Australian Privacy Commissioner Timothy Pilgrim has been handed a significant funding boost to pay for the extra resources required to monitor the privacy implications of the government's data retention scheme.
The Commissioner will receive an extra $4.2 million over the next four years to keep tabs on how telecommunications companies are meeting their obligations under the new laws.
The legislation requires telcos to hold onto customer non-content data (or metadata) for two years so it can be accessed if needed by law enforcement bodies.
The sum represents a significant increase in the small office's annual operating budget.
It is the second victory the Privacy Commissioner has reaped from the passage of the data retention laws in March.
As part of the scheme, the Government promised to revive a mandatory data breach reporting regime that Pilgrim and his colleagues at the Office of the Australian Information Commissioner (OAIC) had been lobbying for over several years.
The Commonwealth Ombudsman will also receive an extra $6.7 million over four years to meet new obligations as a separate watchdog over new national security legislation.
The federal budget, released tonight, also made some effort to respond to complaints of a lack of resources from the Office of the Inspector General of Intelligence and Security.
The IGIS said it would need more staff to deal with the raft of new spying powers passed into law last year.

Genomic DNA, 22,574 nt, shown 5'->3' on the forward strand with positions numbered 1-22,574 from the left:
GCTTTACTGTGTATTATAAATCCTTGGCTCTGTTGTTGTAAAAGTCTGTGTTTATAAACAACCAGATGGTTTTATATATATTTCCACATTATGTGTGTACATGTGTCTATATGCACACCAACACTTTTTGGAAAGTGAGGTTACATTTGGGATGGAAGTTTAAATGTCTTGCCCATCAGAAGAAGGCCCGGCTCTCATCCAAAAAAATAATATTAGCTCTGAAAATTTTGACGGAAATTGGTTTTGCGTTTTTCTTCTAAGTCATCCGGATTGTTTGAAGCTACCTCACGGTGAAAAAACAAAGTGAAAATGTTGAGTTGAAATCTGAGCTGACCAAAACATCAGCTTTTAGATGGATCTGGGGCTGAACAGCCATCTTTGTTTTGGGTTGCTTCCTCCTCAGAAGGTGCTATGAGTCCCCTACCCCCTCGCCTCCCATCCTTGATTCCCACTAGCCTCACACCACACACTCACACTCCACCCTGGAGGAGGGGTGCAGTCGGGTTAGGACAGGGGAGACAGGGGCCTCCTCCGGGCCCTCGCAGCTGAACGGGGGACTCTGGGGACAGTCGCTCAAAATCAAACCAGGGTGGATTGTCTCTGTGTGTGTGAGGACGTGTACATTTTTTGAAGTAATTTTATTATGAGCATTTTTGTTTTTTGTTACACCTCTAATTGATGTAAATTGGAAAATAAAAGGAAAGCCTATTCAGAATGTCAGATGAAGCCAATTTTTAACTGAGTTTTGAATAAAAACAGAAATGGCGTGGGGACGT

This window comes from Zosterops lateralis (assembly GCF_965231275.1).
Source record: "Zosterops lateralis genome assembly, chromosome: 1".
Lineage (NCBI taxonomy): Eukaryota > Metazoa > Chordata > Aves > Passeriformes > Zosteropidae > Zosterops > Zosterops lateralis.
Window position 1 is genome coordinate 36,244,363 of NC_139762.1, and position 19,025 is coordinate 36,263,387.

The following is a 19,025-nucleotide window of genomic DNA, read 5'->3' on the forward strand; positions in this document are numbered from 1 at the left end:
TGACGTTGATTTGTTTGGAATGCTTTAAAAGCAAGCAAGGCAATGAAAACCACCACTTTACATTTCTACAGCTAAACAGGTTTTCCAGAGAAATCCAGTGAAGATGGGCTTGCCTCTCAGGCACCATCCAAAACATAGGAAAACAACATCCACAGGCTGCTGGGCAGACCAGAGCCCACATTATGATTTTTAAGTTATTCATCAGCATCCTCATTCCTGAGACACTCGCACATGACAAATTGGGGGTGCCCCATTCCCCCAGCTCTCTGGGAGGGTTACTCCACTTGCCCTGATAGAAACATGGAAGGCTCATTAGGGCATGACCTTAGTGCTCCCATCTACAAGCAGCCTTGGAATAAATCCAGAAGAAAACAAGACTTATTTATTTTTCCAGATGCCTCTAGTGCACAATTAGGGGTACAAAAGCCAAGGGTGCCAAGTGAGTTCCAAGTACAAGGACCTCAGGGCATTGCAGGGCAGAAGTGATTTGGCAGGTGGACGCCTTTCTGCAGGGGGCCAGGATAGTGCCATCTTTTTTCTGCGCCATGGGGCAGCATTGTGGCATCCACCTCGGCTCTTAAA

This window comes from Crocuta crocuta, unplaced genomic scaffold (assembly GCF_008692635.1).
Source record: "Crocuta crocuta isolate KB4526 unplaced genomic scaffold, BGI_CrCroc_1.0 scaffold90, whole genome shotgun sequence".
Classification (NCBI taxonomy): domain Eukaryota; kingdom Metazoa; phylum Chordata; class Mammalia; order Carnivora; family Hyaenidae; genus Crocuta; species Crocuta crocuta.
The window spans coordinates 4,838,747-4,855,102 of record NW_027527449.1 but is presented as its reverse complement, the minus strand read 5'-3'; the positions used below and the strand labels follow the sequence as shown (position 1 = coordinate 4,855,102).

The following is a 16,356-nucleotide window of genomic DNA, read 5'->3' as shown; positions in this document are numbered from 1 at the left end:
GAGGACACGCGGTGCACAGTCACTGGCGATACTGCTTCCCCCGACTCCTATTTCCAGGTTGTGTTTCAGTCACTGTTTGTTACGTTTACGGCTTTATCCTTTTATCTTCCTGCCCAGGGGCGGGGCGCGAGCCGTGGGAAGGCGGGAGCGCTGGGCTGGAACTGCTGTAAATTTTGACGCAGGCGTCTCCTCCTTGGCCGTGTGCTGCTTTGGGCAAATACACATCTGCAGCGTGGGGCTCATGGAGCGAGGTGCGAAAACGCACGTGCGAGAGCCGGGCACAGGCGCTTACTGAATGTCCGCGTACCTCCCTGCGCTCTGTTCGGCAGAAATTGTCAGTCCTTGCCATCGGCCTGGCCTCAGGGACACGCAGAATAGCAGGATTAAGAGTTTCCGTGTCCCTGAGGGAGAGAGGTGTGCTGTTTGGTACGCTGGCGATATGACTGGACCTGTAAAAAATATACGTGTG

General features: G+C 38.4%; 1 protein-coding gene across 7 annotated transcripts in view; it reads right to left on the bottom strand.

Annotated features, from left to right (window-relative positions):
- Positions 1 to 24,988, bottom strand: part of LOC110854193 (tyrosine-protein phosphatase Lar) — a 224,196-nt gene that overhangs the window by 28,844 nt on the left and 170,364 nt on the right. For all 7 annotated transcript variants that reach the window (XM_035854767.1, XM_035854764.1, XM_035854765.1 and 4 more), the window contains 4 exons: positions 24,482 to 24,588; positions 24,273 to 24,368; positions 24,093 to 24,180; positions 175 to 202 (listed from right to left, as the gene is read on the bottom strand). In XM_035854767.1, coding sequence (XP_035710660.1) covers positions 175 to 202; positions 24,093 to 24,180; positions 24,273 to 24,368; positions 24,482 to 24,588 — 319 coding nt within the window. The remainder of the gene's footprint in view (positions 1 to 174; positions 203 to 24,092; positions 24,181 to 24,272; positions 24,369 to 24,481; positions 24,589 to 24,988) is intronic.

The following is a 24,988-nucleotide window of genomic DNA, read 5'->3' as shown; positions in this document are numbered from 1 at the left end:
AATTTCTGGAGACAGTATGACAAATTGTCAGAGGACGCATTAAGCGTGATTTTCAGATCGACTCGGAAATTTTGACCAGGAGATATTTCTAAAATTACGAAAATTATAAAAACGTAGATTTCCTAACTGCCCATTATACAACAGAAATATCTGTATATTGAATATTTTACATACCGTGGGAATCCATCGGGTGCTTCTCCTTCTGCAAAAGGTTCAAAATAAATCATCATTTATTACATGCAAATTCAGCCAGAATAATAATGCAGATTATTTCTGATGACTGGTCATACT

The agency will be exempted from a one percent efficiency dividend imposed on the rest of government, which the Coalition estimates will return $700,000 to its coffers over the forward estimates.
The oversight funding adds to the $131 million the Government will contribute to the telecommunications industry to help pay the costs of setting up systems for data retention.
The money will be released to telcos over a period of three years through a program of grants.
A further $10.6 million will be given to federal agencies such as the AFP, ACMA and Australian Crime Commission to pay for "technical guidance" they will offer to the telcos to support the "standards and specifications" of data rentention systems.
OAIC lives to see another day
The Government has also been forced to sink more money into the OAIC one year after it announced its plans to dissolve the office.
The budget reveals the Coalition will front up another $1.7 million for the ongoing operations of the agency into 2015-16.
Described as "transitional funding", the sum will keep the office and its statutory office holders - whose posts cannot be dissolved without the passage of legislation - going until the government can get its bill formalising the OAIC's closure through the Senate.
Ahead of 2014 budget night, Attorney-General George Brandis announced the OAIC was one of a multitude of entities that would be closed to further the Government's 'smaller government' agenda and to save $10.2 million over four years.
This saving margin has likely been slimmed by the failure of the Government to pass the bill ahead of the summer break last year, meaning that the OAIC continues to function - albeit with an uncertain future.
Budget papers indicate the money is only intended to tide the agency and its remaining staff over "pending the implementation of the measure".